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displays similar limited current density with Pt/C catalyst in acid media.24 The sustainable controllable Fe-N-C catalysts with higher ORR activity than precious Pt/C catalysts were synthesized by using the sol-gel chemistry of gelatin and iron.25 N-doped hierarchical porous carbon nanofibers with embedded cobalt nanoparticles were synthesized by single-nozzle electrospinning and post pyrolysis, and the resultant materials exhibit the good performance for ORR activity, stability, and tolerance to methanol.27 In the metal doping process, the aggregation of metal often hinders the catalytic performance. Traditional doping methods can’t ensure the dispersion of active sites, while metal-organic frameworks (MOFs) with uniform metal-ion sites and high specific surface area may achieve their good dispersion. So, MOFs not only can be widely used in the fields of gas adsorption28, 29, separation30, 31, catalysis32-35 and sensing36-38, but also can serve as pyrolysis sacrifice to form MOFs-derived porous carbons with well-distributed metal active sites and stronger electron transfer capability than MOF itself. Further, as a subclass of MOFs, zeolitic imidazolate frameworks (ZIFs) are excellent candidates for generating N-doped porous carbon thanks to the rich nitrogen source provided by imidazolate ligands.39-41 For example, Zhang et al. have synthesized N-doped porous carbon with high degree of graphitization by using ZIF-8 as a self-sacrificing template, and the resulting material shows promising performance for the ORR activity.39 Further, Zhong et al. developed new 2D sheets based on graphene and ZIF-8 derived N-doped porous carbon with high ORR activity.41 And noble metal free catalysts CoNx/C for ORR via pyrolysis of ZIF-67 were studied by varying the pyrolysis temperature and the acid leaching process.42 N-doped mesoporous carbon layer/MWCNT hybrids with embedded Co3O4 nanoparticles was 4

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synthesized using multiwalled carbon nanotube and ZIF-9 hybrids as precursors, exhibiting fine ORR activity.43 High effective non-precious metal electrocatalysts prepared from ZIF-8 with varied ligands were studied by Zhao et al.44 The Co containing COP-derived Co, N-codoped porous carbons show higher ORR activity than the commercial Pt/C catalyst with accurately controlled locations of cobalt and nitrogen heteroatoms.45 Besides directly serving as active sites, metal can tune the structure of materials. For instance, Co species may just help nitrogen to dop into carbon lattice, rather than directly work as the active sites in Co-N-C catalysts prolysis by ethylene diamine or polyaniline.46 Besides Co and Fe, as a kind of cheap and abundant metal, Cu can also act as the ORR electrocatalyst. For example, copper can behave as a good ORR electrocatalyst in lithium-air battery.47 And with copper active sites, a graphene oxide and copper-centered MOF composite shows tri-functional activities for ORR, OER and HER.48 Moreover, Cu has the second highest electrical conductivity (only 6% less than Ag),49 which can enhance the performance of active sites. However, Cu, N-codoped porous carbons were not studied very well. In this work, we used Cu-ZIF-8 as a self-sacrificing template to synthesize a Cu, N-codoped porous carbons (Cu-N-C) with hierarchical pores. For comparison, we also used ZIF-8 as a template to synthesize N-doped porous carbon (N-C). Then we systematically characterized these samples, and tested their electrocatalytic ORR activity, long-term stability and methanol tolerance in 0.1 M KOH. Finally, some discussion is also addressed. EXPERIMENTAL SECTION The synthesis process of Cu-N-C is shown in Scheme 1. First, copper nanowires (Cu NWs) were synthesized through a nonaqueous method.50 Subsequently, Cu-ZIF-8 was 5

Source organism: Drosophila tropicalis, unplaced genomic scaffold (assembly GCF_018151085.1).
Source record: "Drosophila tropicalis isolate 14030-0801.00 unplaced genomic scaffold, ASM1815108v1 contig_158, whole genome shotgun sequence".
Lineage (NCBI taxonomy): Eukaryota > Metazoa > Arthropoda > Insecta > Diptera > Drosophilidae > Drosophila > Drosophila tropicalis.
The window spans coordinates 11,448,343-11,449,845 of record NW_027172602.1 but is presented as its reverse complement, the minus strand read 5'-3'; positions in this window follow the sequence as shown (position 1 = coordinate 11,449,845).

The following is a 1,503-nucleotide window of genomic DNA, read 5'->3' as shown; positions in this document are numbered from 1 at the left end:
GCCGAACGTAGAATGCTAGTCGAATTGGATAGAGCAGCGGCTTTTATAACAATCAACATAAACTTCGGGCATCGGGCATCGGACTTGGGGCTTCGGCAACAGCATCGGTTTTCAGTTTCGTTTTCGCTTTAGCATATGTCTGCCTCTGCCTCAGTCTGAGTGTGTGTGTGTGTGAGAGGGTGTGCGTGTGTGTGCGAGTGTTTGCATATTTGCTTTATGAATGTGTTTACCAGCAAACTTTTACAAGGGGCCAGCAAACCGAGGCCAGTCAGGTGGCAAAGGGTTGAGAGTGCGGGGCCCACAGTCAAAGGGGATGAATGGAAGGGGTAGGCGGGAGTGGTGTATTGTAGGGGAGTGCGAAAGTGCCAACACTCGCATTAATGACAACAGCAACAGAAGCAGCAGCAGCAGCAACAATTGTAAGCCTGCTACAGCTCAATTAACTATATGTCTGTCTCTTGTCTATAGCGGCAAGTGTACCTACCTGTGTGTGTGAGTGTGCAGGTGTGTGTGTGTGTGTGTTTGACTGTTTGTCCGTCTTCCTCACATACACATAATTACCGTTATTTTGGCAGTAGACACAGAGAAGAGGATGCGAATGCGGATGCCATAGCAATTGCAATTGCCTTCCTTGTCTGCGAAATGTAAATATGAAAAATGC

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prepared with Cu NWs, zinc acetate and 2-methylimidazole at room temperature, similar to a previous method.51 For comparison, ZIF-8 was also synthesized, but Cu NWs was absent during the synthesis. Then Cu-N-C and N-C samples were obtained by pyrolyzing the self-sacrifice templates of Cu-ZIF-8 and ZIF-8 at 950 for 8 hours, respectively. The systematic characterizations for the two samples were also carried out. The detailed synthesis

process

and

characterization

technologies

including

electrochemical

measurements were described in Supporting Information. RESULTS AND DISCUSSION The scanning electron microscope images of the Cu-ZIF-8 and ZIF-8 exhibit both the uniformly sized particles of ~50 nm in size (Figure 1a and 1c), whereas the Cu-N-C and N-C catalysts show irregular size with partial structure collapse (Figure 1b and 1d). The image of Cu-N-C in Figure 1b exhibits plenty of uniform pores which are significant different with that of N-C. Figure 2a and 2b show the high-resolution transmission electron microscope images of Cu-ZIF-8 and Cu-N-C, in which we do not observe big copper nanoparticles in Cu-ZIF-8 and Cu-N-C. But elemental mapping images of Cu-ZIF-8 and Cu-N-C (Figure 2c and 2d) show uniform dispersions of copper and carbon as well as nitrogen. It suggests that copper is inserted successfully into the material. The results of inductively coupled plasma (ICP) show that the exact content of copper increases from 1.35 wt% (Cu-ZIF-8) to 2.67 wt% (Cu-N-C) after carbonization (Table 1). This is because, during the pyrolysis process, the MOF is pyrolyzed with Zn evaporated and some small molecules released, including H2O and carbon, nitrogen-containing compounds. Thus, the Cu content increases. 6